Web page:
Tuesday, July 14, 2009

Must Read - BXVI & Hollow Barbarians

Thaddeus J. Kozinski at Mercatornet writes,
I bet it never crossed the minds of many living during the Dark Ages that they were particularly dark, or of those living during the decline and fall of the Roman Empire that it was speedily declining, let alone falling. Since the Owl of Minerva flies at dusk, and hindsight is 20/20, it appears to be an inexorable law of both history and human nature that men recognize the "signs of the times" only after those times have passed.

One of the most astute "sign readers" of today is the reigning Pope. Here is one of Benedict XVI’s most startling yet accurate readings: "We are moving toward a dictatorship of relativism which does not recognize anything as for certain and which has as its highest goals one’s own ego and one’s own desires." If I might put it into less philosophical terms, what the Holy Father is telling us is that Western culture is descending into barbarism.

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If our reading of the signs of the times is correct, then what we are moving towards—and perhaps have already arrived at—is the fall of Western classical and Christian civilization, the emergence of a sophisticated spiritual barbarism that makes the barbarism of the past look like high-culture, and a new Dark Ages. Is it too late to save it? It is certainly far past preventive measures, for our culture is already in the late stages of its terminal illness. But with the grace of God, it is not too late for a miraculous healing and full recovery—even a resurrection—if only we could find the right cultural medicine and plenty of trained doctors to administer it. Time is running out, for the darkness is fast approaching, nay, is already here. Alasdair MacIntyre, one of the preeminent philosophical doctors of our time, offers his diagnosis and prescription:

What they set themselves to achieve instead was the construction of new forms of community within which the moral life could be sustained so that both morality and civility might survive the coming ages of barbarism and darkness... What matters at this stage is the construction of local forms of community within which civility and the intellectual and moral life can be sustained through the new dark ages which are already upon us.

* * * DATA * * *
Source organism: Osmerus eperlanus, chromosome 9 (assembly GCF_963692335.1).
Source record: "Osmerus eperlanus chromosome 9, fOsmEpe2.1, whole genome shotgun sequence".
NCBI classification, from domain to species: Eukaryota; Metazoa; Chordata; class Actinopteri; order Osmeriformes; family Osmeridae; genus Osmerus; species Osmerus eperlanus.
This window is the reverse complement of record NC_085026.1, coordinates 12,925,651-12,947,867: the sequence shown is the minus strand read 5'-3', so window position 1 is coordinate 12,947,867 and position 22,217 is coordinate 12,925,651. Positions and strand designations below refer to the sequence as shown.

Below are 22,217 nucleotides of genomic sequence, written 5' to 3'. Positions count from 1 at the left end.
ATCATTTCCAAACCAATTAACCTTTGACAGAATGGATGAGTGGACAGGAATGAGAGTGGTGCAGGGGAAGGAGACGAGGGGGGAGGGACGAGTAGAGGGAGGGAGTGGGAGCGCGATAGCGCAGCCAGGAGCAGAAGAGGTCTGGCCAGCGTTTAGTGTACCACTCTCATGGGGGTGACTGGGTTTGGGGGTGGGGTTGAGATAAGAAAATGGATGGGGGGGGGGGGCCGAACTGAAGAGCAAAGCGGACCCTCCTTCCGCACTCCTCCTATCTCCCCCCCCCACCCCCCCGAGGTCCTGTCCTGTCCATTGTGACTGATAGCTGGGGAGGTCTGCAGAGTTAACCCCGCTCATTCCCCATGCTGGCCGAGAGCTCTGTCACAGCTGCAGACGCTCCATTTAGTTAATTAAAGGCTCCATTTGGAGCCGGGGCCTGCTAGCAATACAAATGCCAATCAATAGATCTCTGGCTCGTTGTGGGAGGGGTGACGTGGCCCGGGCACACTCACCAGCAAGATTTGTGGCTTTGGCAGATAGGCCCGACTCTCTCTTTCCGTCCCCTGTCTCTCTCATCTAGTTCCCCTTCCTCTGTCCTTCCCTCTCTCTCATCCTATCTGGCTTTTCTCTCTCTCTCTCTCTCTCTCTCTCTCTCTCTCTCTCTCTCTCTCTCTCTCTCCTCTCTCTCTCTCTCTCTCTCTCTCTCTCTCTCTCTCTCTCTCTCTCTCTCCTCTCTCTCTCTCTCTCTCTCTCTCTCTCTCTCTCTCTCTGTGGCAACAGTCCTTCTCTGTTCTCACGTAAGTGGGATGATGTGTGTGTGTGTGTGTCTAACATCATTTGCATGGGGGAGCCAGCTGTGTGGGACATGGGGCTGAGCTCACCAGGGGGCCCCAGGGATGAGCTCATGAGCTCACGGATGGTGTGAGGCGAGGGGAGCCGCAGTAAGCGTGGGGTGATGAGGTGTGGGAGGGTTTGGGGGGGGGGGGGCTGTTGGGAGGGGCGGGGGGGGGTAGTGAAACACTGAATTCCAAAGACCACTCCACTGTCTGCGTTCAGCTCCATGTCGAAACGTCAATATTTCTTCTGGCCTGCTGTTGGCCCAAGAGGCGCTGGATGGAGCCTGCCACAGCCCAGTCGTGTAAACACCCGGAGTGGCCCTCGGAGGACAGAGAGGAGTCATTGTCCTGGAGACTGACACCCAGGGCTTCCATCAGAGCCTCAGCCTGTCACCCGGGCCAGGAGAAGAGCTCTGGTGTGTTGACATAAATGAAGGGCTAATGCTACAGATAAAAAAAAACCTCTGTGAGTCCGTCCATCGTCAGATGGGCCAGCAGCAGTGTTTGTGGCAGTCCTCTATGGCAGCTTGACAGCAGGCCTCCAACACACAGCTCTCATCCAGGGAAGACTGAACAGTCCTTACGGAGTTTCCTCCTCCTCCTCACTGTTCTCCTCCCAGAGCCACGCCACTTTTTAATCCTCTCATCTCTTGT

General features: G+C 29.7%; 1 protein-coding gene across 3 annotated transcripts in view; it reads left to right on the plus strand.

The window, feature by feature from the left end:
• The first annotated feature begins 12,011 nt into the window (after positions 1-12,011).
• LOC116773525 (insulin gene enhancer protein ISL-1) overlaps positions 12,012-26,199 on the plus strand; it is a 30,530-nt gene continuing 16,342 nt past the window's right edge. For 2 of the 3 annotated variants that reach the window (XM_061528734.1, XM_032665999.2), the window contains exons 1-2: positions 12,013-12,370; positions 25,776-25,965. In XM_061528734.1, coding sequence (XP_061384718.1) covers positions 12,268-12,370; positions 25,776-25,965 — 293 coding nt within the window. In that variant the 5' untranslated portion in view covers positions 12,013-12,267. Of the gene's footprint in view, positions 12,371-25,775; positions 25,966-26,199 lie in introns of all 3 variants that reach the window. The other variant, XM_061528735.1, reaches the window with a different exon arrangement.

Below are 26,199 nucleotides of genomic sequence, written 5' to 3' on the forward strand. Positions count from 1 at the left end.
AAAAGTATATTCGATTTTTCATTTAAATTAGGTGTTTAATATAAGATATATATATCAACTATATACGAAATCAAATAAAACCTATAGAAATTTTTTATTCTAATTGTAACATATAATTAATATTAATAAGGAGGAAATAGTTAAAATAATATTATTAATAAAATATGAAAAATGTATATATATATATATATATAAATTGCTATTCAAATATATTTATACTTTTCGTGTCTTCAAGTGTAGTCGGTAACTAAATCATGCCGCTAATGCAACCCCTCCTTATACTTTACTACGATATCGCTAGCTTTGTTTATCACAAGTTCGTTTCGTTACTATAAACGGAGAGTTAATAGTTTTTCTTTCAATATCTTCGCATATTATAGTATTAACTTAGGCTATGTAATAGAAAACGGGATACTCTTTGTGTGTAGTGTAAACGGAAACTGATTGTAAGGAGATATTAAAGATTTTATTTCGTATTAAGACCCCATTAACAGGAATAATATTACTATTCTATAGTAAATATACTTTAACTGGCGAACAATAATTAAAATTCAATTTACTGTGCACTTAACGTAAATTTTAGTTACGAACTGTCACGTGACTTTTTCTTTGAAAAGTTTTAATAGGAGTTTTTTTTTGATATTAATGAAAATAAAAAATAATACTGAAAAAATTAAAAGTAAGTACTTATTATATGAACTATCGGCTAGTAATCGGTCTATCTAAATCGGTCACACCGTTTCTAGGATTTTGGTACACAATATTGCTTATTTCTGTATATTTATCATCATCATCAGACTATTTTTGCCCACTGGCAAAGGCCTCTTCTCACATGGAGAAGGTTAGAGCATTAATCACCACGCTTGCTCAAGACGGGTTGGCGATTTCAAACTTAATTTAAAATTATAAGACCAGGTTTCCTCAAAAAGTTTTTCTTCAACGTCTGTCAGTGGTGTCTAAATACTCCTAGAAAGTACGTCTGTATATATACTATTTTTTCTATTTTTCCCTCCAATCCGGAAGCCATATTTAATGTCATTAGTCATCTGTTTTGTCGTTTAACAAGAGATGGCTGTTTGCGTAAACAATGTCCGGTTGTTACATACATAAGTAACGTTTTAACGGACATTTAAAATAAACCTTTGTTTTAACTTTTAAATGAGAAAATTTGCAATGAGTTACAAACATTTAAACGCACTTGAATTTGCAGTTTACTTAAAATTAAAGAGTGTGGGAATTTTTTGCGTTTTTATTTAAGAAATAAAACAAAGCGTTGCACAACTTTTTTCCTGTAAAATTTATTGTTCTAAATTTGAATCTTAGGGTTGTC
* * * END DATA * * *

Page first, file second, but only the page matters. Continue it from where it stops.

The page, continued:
The "they" MacIntyre refers to here are St Benedict and his followers, men who had read carefully the signs of their 6th Century times, the first Dark Ages, and acted accordingly. As the darkness of barbarism approached, they fled to the desert, carrying with them as much of the precious Christian and classical civilization as they could hold in their souls. These were the seeds that, due to the pure water of their prayers, the luminous light of their labors, and the rich soil of their studies, would flower six centuries later as the civilization we call Christendom. Alasdair MacIntyre ends his stupendous analysis of modern culture, After Virtue, by calling for a new St Benedict to lead the barbarians out of the spiritual desert that is our godless, technocratic, secular culture to plant the seeds for a new Christendom.

In truth, we do have a new Benedict in our midst, and his name is Joseph Ratzinger: Pope Benedict XVI. An expert reader of the "signs of the times," it is no wonder that the world, in spite of its protestations of disbelief, still looks to the Pope for spiritual guidance.More >>>

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